Kasb: A Comparative Study of the Concept of Economics in Islamic and Modern Economics

Main Article Content

Amru Sazali


Kasb literature is a genre of works highlighting the exhortation to work and be involved in worldly material affairs, while being attentive to its perils, on the grounds that true reliance is on God alone and each individual man is responsible for his own actions, which must adhere to the boundaries of ethics and morality (akhlāq). Unlike modern economics, the concept of kasb emerges from the outlook of absolute monotheism; thus, man’s involvement in economic activities from the kasb point of view has spiritual and transcendental purposes. On the other hand, modern economics deals only with the physical and material aspects of life, disregarding especially the metaphysical aspects of man. The usage of the term kasb in referring to economics-related discussions can be found persistently throughout the Islamic intellectual tradition, especially in works concerning ethics and spiritual manuals on embarking on a righteous life. Unfortunately, this genre of literature has been scantily explored to date. Hence, this paper aims to examine and analyse the concept of kasb in the Islamic economic tradition and compare it to its parallel in modern economics. The first section deals with the term kasb as used in the works of past scholars. It will then be followed by the discussion on the concept of kasb and a suggestion on the reorientation of the meaning of economics. Understanding the concept of kasb provides a proper basis for the actualisation of wholesome work (alkasb al-ṭayyib) to attain the overarching objectives of the common good (al-maṣlaḥah al-ʿāmmah) and the good life (al-ḥayāh al-ṭayyibah).

Article Details

How to Cite
Sazali, A. (2023). Kasb: A Comparative Study of the Concept of Economics in Islamic and Modern Economics. TAFHIM: IKIM Journal of Islam and the Contemporary World, 16(2), 89–111. https://doi.org/10.56389/tafhim.vol16no2.4


Abdul Azim Islahi. “The Genesis of Islamic Economics.” Islamic Economic Studies 23 (2), 2015: 1–28.

Adi Setia. “Muʿāmala and The Revival of The Islamic Gift Economy.” Islam & Science 9 (1), 2011: 67–88.

Adi Setia. “Al-Ghazālī on the Proprieties of Earning and Living: Insights and Excerpts from His Kitāb Ādāb al-Kasb wal-Maʿāsh for Reviving Economies for Communities.” Journal of Islamic Sciences 11 (1), 2013: 19–62.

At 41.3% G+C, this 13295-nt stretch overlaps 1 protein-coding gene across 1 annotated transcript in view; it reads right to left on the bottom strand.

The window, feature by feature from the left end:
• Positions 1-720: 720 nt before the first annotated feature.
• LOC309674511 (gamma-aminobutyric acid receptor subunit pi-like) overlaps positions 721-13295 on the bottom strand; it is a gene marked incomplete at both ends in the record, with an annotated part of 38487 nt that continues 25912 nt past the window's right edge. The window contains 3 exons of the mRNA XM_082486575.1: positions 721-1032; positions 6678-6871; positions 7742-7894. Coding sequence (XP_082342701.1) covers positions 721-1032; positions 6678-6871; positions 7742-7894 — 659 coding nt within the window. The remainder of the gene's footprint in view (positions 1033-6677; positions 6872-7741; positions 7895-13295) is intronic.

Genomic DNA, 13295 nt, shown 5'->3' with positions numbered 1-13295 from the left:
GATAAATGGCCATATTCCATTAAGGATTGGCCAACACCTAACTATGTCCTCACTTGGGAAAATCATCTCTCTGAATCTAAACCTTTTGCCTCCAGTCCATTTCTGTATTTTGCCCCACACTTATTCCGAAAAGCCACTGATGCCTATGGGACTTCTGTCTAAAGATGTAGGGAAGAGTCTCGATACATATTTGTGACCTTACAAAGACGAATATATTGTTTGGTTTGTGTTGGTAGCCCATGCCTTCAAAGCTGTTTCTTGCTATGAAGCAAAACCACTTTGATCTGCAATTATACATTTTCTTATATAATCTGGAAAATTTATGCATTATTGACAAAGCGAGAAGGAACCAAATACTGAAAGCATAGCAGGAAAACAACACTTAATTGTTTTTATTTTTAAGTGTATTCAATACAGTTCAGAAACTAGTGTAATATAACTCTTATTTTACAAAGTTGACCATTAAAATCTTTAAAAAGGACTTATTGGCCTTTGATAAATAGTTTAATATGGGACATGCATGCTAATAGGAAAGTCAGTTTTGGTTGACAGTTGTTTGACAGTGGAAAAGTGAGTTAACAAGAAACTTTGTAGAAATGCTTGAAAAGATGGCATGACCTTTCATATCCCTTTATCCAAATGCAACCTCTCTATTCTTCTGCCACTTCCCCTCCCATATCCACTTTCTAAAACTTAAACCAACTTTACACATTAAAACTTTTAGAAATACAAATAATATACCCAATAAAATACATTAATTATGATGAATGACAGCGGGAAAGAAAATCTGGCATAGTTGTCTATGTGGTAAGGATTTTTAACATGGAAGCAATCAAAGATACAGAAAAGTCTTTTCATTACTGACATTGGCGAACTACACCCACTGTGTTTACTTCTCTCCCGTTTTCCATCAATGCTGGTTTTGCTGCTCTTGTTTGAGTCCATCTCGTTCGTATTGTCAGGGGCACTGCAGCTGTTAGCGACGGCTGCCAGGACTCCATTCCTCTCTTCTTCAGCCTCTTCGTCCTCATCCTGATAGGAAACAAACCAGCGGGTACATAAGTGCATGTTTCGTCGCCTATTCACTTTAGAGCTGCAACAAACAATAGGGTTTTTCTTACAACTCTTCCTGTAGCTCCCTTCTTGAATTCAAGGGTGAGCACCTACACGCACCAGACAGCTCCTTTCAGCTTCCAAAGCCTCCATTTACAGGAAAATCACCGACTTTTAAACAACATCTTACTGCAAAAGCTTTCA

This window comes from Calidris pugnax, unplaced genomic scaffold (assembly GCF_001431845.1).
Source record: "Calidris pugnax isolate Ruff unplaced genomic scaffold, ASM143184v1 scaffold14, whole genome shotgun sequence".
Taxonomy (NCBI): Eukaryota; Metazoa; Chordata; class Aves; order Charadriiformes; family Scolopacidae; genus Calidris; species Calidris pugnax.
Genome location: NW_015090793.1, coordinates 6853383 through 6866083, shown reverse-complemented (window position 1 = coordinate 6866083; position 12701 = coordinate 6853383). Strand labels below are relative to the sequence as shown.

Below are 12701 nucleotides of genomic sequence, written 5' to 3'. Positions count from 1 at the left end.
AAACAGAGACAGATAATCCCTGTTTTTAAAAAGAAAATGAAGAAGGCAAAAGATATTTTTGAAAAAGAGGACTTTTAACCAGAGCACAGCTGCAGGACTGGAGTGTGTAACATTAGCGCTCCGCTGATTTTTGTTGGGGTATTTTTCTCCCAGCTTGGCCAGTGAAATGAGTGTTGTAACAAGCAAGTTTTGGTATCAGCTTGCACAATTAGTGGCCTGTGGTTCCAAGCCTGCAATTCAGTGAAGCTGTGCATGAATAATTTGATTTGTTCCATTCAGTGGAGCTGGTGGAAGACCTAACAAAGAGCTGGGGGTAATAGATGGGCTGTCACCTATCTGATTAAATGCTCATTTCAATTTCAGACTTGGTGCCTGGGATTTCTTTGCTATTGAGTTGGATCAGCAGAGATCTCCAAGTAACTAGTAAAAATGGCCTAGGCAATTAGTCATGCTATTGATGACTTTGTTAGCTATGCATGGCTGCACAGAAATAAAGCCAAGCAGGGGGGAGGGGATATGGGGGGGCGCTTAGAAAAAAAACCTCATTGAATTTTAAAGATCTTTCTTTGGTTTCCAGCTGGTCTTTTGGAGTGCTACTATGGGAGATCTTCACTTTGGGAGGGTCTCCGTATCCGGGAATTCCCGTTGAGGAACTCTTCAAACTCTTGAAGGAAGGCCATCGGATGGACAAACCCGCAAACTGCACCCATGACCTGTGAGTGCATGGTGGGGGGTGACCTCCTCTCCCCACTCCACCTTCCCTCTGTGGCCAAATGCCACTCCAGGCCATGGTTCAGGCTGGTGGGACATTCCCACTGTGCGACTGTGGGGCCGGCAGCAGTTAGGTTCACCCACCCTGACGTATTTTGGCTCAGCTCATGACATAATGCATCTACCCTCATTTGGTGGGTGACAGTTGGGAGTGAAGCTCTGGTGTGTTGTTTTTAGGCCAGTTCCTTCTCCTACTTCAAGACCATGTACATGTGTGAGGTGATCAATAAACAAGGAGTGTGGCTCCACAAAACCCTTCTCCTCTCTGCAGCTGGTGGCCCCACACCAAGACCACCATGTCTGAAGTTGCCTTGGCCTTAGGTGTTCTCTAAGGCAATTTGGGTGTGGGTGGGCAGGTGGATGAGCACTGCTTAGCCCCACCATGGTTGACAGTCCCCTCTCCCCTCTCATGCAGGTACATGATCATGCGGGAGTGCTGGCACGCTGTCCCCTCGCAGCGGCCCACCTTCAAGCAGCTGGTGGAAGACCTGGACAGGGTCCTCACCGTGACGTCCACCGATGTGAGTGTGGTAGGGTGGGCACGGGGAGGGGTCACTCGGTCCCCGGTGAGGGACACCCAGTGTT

Adi Setia. “The Meaning of ‘Economy’: Qaṣd, Iqtiṣād, and Tadbīr al-Manzil.” Journal of Islamic Sciences 14 (1), 2016: 113–121.

Al-Attas, Syed Muhammad Naquib. The Nature of Man and the Psychology of the Human Soul: A Brief Outline and Framework for an Islamic Psychology and Epistemology. Kuala Lumpur: ISTAC, 1990.

_____. Prolegomena to the Metaphysics of Islam. Kuala Lumpur: ISTAC, 1995.

Chapra, M. Umer. Islam and the Economic Challenge. Riyadh: IIIT, 1992.

Al-Daghistani, Sami. The Making of Islamic Economic Thought: Islamization, Law, and Moral Discourses. Cambridge: Cambridge University Press, 2022.

Daly, Herman, John B. Cobb Jr., and Clifford W. Cobb. For the Common Good: Redirecting the Economy toward Community, the Environment, and a Sustainable Future. Boston: Beacon Press, 1994.

Al-Fayrūz Ābādī. al-Qāmūs al-Muḥīṭ . Beirut: Muʾassasat al-Risālah, 2005.

Al-Fayyūmī, Aḥmad ibn Muḥammad ibn ʿAlī. al-Miṣbāḥ al-Munir fī Gharīb al-Sharḥ al-Kabīr. Damascus: Dār al-Fayḥāʾ, 2016.

Al-Ghazālī, Abū Ḥāmid. The Book of Proprieties of Earning and Living. Translated by Adi Setia. Kuala Lumpur: IBFI, 2013.

Graeber, David. Bullshit Jobs: A Theory. London: Penguin Books, 2018.

Hanif al-Hakim. Makna dan Pemikiran Kasb Menurut Imam al- Shaybānī. Kuala Lumpur: Rihla, 2021.

Heilbroner, Robert L. “Modern Economics as a Chapter in the History of Economic Thought.” Challenge 22 (6), 1980: 20–24.

Ibn Abī al-Dunyā. The Restoration of Wealth (Iṣlāḥ al-Māl). Translated by Adi Setia. Kuala Lumpur: IBFIM, 2016.

Ibn Manẓūr. Lisān al-ʿArab. Beirut: Dār al-Ṣadr, 1997.

Jha, Yusuf. “Examining the Meta-Principles of Modern Economics.” Journal of Islamic Sciences 1 (2), 2013: 169–184.

Al-Jurjānī, al-Sharīf. Sharḥ al-Mawāqif. Beirut: Dār al-Kutub al-ʿIlmiyyah, 1998.

Al-Jurjānī, al-Sharīf. Kitāb al-Taʿrīfāt. Cairo: Dār al-Faḍīlah. 2004.

Al-Māwardī. al-Ḥāwī al-Kabīr fī Fiqh Madhhab al-Shāfiʿī wa Huwa Mukhtaṣar al-Muzanī. Vol. 5. Beirut: Dār al-Kutub al-ʿIlmiyyah, 1994.

Mohd Zaidi Ismail, and Mohd Sani Badron. Good Governance: Adab-Oriented Tadbīr in Islam. Kuala Lumpur: Penerbit IKIM, 2011.

Al-Muḥāsibī, al-Ḥārith ibn Asad. Scrupulousness and the Pursuit of Livelihood (al-Makāsib wa’l-Waraʿ). Translated by Adi Setia. Kuala Lumpur: IBFIM, 2017.

Normark, Dennis, and Anders F. Jensen. Pseudowork: How We Ended Up Being Busy Doing Nothing. Oslo: Gyldendal. 2021.

Orman, Sabri. “Sources of the History of Islamic Economic Thought (II).” Al-Shajarah: Journal of the International Institute of Islamic Thought and Civilisation 3 (2), 1998.

_____. “From Oikonomia to ʿIlm Tadbīr al-Manzil—Intercivilisational Exchange of Knowledge in the Intellectual Tradition of Islam.” In Civilisational, Istanbul: ICOC, 2013.

Robbins, Lionel. An Essay on the Significance of Economic Science. London: MacMillan and Co., 1945.

Sardar, Ziauddin, ed. The Touch of Midas: Science, Values, and Environment in Islam and the West. Manchester: The Manchester University Press, 1984.

Schwarz, Michael. “Acquisition (Kasb) in Early Kalām.” in Islamic Philosophy and the Classical Tradition, 335–387. South Carolina: University of South Carolina Press, 1972.

Sen, Amartya. On Ethics and Economics. Oxford: Blackwell Publishing, 1987.

Al-Shaybānī, Muḥammad ibn al-Ḥasan. The Book of Earning a Livelihood. Translated by Adi Setia. Kuala Lumpur: IBFIM, 2011.